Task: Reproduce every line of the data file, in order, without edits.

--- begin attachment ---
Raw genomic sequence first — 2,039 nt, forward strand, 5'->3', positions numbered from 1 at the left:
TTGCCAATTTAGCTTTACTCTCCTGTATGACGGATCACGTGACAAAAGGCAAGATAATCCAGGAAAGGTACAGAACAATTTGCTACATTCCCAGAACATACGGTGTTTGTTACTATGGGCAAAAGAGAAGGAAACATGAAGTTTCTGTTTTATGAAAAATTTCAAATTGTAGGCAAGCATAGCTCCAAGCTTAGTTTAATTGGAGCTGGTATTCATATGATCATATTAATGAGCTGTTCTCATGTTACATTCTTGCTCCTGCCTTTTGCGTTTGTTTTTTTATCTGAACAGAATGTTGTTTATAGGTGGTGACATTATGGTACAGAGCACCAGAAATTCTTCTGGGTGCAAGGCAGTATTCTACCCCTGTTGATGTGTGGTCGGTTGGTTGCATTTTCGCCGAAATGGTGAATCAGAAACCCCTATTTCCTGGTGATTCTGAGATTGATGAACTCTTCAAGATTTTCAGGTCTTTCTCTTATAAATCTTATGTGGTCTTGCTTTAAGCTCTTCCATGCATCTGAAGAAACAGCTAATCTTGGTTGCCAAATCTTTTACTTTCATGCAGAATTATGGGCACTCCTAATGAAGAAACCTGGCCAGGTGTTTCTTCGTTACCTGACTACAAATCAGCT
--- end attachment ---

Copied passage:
Raw genomic sequence first — 2,039 nt, forward strand, 5'->3', positions numbered from 1 at the left:
TTGCCAATTTAGCTTTACTCTCCTGTATGACGGATCACGTGACAAAAGGCAAGATAATCCAGGAAAGGTACAGAACAATTTGCTACATTCCCAGAACATACGGTGTTTGTTACTATGGGCAAAAGAGAAGGAAACATGAAGTTTCTGTTTTATGAAAAATTTCAAATTGTAGGCAAGCATAGCTCCAAGCTTAGTTTAATTGGAGCTGGTATTCATATGATCATATTAATGAGCTGTTCTCATGTTACATTCTTGCTCCTGCCTTTTGCGTTTGTTTTTTTATCTGAACAGAATGTTGTTTATAGGTGGTGACATTATGGTACAGAGCACCAGAAATTCTTCTGGGTGCAAGGCAGTATTCTACCCCTGTTGATGTGTGGTCGGTTGGTTGCATTTTCGCCGAAATGGTGAATCAGAAACCCCTATTTCCTGGTGATTCTGAGATTGATGAACTCTTCAAGATTTTCAGGTCTTTCTCTTATAAATCTTATGTGGTCTTGCTTTAAGCTCTTCCATGCATCTGAAGAAACAGCTAATCTTGGTTGCCAAATCTTTTACTTTCATGCAGAATTATGGGCACTCCTAATGAAGAAACCTGGCCAGGTGTTTCTTCGTTACCTGACTACAAATCAGCT